Museum of the Cherokee People

The Museum of the Cherokee People (MTCP), formerly known as the Museum of the Cherokee Indian (MCI), is a 501(c)3 nonprofit cultural arts and history museum, educational center, and archive founded in 1948, and located in Cherokee, North Carolina.[1][2] The museum provides permanent exhibitions, an artifact collection, workshops, educational programs, and a museum store.[1][3] The museum was previously operated by the Cherokee Historical Association,[4] but later became its own entity. It has been part of the North American Reciprocal Museum Association.

Museum of the Cherokee People
Museum of the Cherokee People is located in North Carolina
Museum of the Cherokee People
Location within North Carolina
Former name
Museum of the Cherokee Indian
Established1948; 76 years ago (1948)
Location589 Tsali Boulevard,
Cherokee, North Carolina, U.S.
Coordinates35°29′04″N 83°18′59″W / 35.48451°N 83.31642°W / 35.48451; -83.31642
TypeArt museum, history museum, cultural museum, archive, community center, educational center
AccreditationNorth American Reciprocal Museum Association
OwnerCherokee Historical Association



Founded as the Museum of the Cherokee Indian in 1948 by the Eastern Band of Cherokee, it was located in a log cabin building that also housed McLeans Indian Store and the Ocona Lufty Inn.[1][5][6] The museum's operations have provided tourism, jobs, and commercial enterprise in an area where unemployment was high; while simultaneously highlighting Cherokee people and preserving their cultural traditions as a fundamental part of the museums operation.[7] They work to counteract inaccurate imagery of Cherokee culture often found in mainstream media.[8] The Eastern Band of Cherokee also established other local attractions, including the Unto These Hills outdoor theater series in 1950; and the Oconaluftee Indian Village in 1952.[5] After a major renovation in 2023, the museum changed its name to the Museum of the Cherokee People to clarify that the three federally recognized Cherokee tribes are one people. Besides the Eastern Band of Cherokee Indians based here in Cherokee, there is the United Keetoowah Band and the Cherokee Nation, the largest tribal government in the U.S., both of which are in Tahlequah, Oklahoma.[9]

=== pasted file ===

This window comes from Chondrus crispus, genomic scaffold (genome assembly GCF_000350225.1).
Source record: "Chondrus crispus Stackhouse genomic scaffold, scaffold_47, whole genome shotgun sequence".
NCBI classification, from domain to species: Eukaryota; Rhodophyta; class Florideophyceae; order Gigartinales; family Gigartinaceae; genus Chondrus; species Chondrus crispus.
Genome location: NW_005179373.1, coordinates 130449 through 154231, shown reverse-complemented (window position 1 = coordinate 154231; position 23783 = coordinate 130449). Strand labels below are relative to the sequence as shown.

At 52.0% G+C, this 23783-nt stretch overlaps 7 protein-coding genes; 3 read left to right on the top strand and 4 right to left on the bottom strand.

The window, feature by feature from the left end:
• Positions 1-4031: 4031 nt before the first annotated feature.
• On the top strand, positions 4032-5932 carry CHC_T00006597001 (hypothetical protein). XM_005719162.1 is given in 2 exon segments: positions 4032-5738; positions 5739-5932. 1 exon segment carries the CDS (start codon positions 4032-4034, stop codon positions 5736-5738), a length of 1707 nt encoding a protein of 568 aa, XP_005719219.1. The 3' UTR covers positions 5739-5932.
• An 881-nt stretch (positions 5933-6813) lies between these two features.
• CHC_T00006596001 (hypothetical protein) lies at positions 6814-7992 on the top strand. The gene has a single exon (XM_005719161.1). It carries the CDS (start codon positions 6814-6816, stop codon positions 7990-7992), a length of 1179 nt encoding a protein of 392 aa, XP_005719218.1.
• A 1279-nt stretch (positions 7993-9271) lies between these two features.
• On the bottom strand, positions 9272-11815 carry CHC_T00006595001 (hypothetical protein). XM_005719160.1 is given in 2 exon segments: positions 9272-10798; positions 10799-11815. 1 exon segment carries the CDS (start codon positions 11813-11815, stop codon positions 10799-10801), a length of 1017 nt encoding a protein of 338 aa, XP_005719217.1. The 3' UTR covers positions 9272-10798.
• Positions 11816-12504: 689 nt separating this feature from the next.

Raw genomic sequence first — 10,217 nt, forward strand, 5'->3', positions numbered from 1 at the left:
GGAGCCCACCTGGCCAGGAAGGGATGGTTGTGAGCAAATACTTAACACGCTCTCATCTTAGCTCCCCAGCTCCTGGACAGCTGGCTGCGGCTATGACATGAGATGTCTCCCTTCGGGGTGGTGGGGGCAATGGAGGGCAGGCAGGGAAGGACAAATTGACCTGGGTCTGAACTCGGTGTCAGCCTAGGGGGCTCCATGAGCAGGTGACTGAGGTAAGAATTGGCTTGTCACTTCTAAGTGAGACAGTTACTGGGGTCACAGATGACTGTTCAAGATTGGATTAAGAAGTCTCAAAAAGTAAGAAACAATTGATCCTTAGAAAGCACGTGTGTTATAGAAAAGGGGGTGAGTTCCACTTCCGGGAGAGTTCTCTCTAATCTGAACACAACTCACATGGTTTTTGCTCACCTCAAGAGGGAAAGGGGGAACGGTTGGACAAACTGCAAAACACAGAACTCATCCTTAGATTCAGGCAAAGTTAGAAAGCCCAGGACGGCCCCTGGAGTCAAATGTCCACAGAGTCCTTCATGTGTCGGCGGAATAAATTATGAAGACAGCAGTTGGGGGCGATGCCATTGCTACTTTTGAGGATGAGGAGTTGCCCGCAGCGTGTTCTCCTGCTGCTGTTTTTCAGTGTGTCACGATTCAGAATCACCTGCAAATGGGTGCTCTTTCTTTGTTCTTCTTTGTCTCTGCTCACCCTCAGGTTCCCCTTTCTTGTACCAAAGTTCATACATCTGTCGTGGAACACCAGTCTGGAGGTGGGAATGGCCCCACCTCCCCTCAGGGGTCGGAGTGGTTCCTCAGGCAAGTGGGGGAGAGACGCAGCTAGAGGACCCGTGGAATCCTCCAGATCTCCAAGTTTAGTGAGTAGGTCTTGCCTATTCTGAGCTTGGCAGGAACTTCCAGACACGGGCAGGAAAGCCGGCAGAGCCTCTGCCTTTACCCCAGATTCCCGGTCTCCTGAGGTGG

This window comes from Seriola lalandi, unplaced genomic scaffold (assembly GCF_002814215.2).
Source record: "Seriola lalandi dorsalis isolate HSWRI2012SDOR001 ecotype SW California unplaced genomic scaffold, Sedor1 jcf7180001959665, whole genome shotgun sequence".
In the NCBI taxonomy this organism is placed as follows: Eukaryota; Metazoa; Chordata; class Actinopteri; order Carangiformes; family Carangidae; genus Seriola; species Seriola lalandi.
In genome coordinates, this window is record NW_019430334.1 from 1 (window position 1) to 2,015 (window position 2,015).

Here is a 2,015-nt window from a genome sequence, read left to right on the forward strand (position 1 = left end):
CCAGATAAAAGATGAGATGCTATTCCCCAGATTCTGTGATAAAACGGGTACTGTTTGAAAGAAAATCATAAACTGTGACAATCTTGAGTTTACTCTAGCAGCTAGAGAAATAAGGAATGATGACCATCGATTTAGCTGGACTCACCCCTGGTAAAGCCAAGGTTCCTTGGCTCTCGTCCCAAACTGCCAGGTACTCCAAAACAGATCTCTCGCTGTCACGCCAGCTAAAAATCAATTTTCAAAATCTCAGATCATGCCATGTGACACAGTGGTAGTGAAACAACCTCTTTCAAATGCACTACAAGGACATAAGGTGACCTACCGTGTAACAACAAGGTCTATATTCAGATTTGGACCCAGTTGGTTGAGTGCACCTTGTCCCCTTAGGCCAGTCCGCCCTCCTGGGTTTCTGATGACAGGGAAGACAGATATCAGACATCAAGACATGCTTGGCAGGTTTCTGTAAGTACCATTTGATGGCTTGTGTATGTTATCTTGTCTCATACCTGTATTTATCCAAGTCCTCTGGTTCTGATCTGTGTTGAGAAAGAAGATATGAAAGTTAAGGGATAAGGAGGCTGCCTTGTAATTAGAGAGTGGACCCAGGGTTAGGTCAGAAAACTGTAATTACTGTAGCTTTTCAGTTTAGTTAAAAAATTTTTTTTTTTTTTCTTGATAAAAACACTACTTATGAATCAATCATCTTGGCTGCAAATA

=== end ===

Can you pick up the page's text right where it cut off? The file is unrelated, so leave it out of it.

In October 2023, the museum name was changed from Museum of the Cherokee Indian to Museum of the Cherokee People.[10]

Exhibitions and artists


Museum exhibitions have focused on Cherokee history and pre-history with topics such as "stone tools and weapons", "mineral displays", "Indian corn", "Cherokee pipes", "bone ornaments", "seashell ornaments", "game stones", "Oconaluftee Village crafts", "model of ancient burial", "mortar and pestle", "bannerstones, birdstones, and boatstones", "Cherokee people today", "Emissaries of Peace: The 1762 Cherokee/British Delegations" (2004), and the "origins of the American Indian".[11][3][12][13]